A lost dog, an enterprising boy and Anne Frank have both mystified and angered members of the Yale community since October.

When a graffiti artist — or potentially artists — with the tag “Believe in People” painted a giant stencil of Anne Frank on a back wall of the Partners Cafe on Crown Street last week, the owner of the establishment decided to let the piece stay up, according to one store employee who did not wish to be named. But the artist has not received such a warm reception from Yale administrators when painting on University property.

“Our position on graffiti is that no matter how beautiful it may be (and most of it is far from beautiful), it is an act of vandalism,” University Properties Director Abigail Rider said in an email. “If not promptly removed [the graffiti] sends a signal to people in the area that the owners and residents of the area think it’s not worth it to maintain their property.”

But the Partners Cafe employees did not feel similarly about the work.

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“It’s not graffiti, it’s a picture of Anne Frank,” said the cafe employee. “It’s true that it was not commissioned, but from what I understand, he is a local artist who puts up murals around the city, so we’re not going to remove it [in the near future.]”

The artist known as “Believe in People” first arrived on the New Haven scene with a two-part stencil. In early October, a stencil depicting a boy posting a sign saying “Lost Dog” was spray-painted onto a side door of Dunham Lab. Across a driveway and on the other side of a concrete wall, the artist sprayed a picture of a small black cairn terrier. At the time, the artist did not write any name, so some students questioned whether the piece was done by famed British street artist Banksy.

“Believe in People” next struck on a wall outside Mory’s. This time, the artist depicted a boy with a shovel braking through a brick wall to find blue sky on the other side. This time, “believe” was scrawled nex to the painting. An accompanying tweet from BelieveInPeople said “They think I’m Bansky? blush.”

Even Rider was quick to compliment “Believe in People,” although she said she hoped the paintings would receive permission in the future.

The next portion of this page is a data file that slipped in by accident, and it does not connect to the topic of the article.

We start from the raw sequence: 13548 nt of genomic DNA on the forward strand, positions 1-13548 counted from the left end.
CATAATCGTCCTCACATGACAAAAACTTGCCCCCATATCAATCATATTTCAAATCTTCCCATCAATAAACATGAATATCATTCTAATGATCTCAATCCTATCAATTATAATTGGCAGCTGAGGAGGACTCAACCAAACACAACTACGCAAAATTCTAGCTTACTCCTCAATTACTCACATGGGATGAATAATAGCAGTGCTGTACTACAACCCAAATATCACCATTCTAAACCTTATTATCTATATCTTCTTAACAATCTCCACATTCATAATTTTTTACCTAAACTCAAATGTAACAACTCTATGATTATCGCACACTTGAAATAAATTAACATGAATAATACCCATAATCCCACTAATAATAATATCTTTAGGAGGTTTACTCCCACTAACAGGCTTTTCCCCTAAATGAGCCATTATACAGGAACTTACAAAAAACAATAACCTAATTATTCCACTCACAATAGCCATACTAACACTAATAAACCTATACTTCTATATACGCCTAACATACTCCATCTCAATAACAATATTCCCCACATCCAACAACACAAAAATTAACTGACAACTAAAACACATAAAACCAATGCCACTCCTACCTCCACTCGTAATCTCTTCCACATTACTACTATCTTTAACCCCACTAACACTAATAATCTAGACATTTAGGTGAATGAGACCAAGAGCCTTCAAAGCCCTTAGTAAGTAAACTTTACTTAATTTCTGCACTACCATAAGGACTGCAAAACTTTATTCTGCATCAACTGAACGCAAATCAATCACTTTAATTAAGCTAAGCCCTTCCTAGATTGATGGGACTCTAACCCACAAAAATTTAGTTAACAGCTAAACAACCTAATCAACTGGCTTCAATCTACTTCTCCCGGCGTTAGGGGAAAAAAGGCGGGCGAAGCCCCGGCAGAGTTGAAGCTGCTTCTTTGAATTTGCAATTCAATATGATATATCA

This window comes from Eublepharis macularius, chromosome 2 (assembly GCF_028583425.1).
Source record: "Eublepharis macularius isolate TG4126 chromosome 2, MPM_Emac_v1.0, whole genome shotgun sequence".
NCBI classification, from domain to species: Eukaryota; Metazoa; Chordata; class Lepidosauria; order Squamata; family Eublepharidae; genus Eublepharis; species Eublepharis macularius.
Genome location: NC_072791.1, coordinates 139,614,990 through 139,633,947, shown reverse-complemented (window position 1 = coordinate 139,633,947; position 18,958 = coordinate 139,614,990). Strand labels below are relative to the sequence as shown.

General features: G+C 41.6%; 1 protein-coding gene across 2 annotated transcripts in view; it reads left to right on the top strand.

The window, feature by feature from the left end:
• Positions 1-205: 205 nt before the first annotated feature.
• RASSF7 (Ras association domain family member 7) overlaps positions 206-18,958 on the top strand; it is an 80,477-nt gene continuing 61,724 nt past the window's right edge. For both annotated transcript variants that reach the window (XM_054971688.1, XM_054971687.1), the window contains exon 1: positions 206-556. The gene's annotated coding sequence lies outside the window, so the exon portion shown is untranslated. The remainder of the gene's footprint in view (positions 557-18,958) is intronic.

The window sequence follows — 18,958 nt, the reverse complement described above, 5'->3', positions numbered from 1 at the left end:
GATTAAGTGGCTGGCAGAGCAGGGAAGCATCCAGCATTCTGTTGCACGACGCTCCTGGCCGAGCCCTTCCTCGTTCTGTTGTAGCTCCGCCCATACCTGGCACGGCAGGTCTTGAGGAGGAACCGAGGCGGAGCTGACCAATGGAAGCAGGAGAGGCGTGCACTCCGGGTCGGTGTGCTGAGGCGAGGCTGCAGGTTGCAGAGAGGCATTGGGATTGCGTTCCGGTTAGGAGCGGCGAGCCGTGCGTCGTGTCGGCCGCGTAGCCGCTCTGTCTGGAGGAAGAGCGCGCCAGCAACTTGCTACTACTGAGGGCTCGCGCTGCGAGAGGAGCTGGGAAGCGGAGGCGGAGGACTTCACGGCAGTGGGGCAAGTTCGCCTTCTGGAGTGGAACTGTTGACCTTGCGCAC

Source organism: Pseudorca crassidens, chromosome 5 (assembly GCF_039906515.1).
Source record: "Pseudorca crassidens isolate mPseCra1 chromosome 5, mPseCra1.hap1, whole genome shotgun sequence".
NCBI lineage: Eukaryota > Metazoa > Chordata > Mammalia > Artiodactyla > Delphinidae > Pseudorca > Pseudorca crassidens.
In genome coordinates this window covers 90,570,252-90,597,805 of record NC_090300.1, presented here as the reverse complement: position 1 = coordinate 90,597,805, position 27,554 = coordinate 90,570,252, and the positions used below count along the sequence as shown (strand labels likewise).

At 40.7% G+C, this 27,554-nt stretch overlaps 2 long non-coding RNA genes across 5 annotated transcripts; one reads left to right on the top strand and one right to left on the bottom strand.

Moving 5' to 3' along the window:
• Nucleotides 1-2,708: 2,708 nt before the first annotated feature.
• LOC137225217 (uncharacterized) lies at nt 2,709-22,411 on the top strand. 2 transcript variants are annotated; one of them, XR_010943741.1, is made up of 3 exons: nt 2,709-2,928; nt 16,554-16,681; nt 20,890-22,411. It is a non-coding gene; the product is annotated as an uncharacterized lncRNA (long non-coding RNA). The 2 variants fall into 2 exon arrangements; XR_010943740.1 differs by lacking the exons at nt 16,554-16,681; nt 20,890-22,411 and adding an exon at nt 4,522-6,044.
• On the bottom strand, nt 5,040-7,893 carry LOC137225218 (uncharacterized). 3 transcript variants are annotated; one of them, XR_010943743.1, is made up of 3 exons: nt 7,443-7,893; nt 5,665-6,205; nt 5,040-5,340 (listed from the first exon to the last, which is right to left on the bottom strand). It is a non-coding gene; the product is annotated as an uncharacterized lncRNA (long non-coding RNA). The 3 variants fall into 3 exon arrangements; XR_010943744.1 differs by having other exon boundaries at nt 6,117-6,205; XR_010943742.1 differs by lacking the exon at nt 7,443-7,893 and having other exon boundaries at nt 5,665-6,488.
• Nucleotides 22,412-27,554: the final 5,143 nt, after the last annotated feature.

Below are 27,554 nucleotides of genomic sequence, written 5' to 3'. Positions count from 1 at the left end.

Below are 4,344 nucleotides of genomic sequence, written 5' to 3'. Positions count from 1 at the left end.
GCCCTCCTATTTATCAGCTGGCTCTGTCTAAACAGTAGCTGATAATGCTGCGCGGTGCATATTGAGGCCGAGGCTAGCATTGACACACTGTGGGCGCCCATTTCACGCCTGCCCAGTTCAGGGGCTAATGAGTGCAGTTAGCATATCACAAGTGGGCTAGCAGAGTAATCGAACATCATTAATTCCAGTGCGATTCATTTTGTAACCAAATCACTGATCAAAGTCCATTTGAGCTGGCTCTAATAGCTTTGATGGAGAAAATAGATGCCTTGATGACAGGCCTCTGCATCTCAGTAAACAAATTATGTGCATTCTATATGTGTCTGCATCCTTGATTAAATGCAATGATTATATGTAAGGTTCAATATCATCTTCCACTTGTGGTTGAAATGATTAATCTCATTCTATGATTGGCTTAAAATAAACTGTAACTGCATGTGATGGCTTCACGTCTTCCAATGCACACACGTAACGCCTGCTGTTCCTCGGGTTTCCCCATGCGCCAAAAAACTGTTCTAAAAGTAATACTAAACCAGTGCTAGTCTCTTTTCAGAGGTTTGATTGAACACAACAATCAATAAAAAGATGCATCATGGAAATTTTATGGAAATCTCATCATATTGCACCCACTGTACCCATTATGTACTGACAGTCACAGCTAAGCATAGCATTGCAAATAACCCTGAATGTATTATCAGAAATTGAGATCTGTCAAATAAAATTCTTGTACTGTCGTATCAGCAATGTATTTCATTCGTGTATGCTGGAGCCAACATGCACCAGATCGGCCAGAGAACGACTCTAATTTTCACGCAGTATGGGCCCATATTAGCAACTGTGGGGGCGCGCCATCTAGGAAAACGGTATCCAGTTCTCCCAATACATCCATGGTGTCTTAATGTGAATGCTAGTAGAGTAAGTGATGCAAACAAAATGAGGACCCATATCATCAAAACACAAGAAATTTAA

“The painter (or group of painters) of the image on Crown Street clearly is a graphic artist of some ability,” she said. “I would hope that he or she would be able to convince someone to sponsor a wall painting based on the merit of the art, rather than trespassing and vandalizing some one’s property.”

Since then, the artist has painted Native Americans — reminiscent of the accusations of Geronimo’s alledgedly stolen skull — on the wall of the Skull and Bones tomb, and other walls around the city. All the while, the artist’s true identity remains a closely guarded secret. However, a BelieveInPeople YouTube video that used music from a Yale student band hints that there may be a University affiliation.

This secrecy is essential for a graffiti artist to guard against both public criticism and legal problems, said James Silveira ’13, who told the News that he has done graffiti for several years back home in Chicago.

“There is a fine distinction between vandalism and putting something together that can actually be appreciated as art,” Silveira said. “Even though you may consider it art, another person might look at the wall and say, ‘Well damn, that was a good-looking wall, and now it’s got all that paint on it.’”

New Haven Police Department Spokesman Joseph Avery said the official policy is to always stop graffiti when officers see an artist in action. But although the NHPD considers street art a crime, Avery said there is no one in the department specifically assigned to analyzing or stopping local graffiti. Other larger cities specifically look to graffiti as signs of gang activity.

The Yale Police Department takes graffiti more seriously. YPD Spokesman Lt. Steven Woznyk said that the University police investigates all graffiti complaints and attempts to identify individual artists.

Rider explained that this strict response is because graffiti makes people feel unsafe, but Silveira disagreed.

“Some people are going to see [the Anne Frank mural] and at a very basic level just look at the image and think it’s cool. But maybe they’ll keep the thought of Anne Frank in their head all day or just think about believing in people,” Silveira said.

Danny Serna contributed reporting.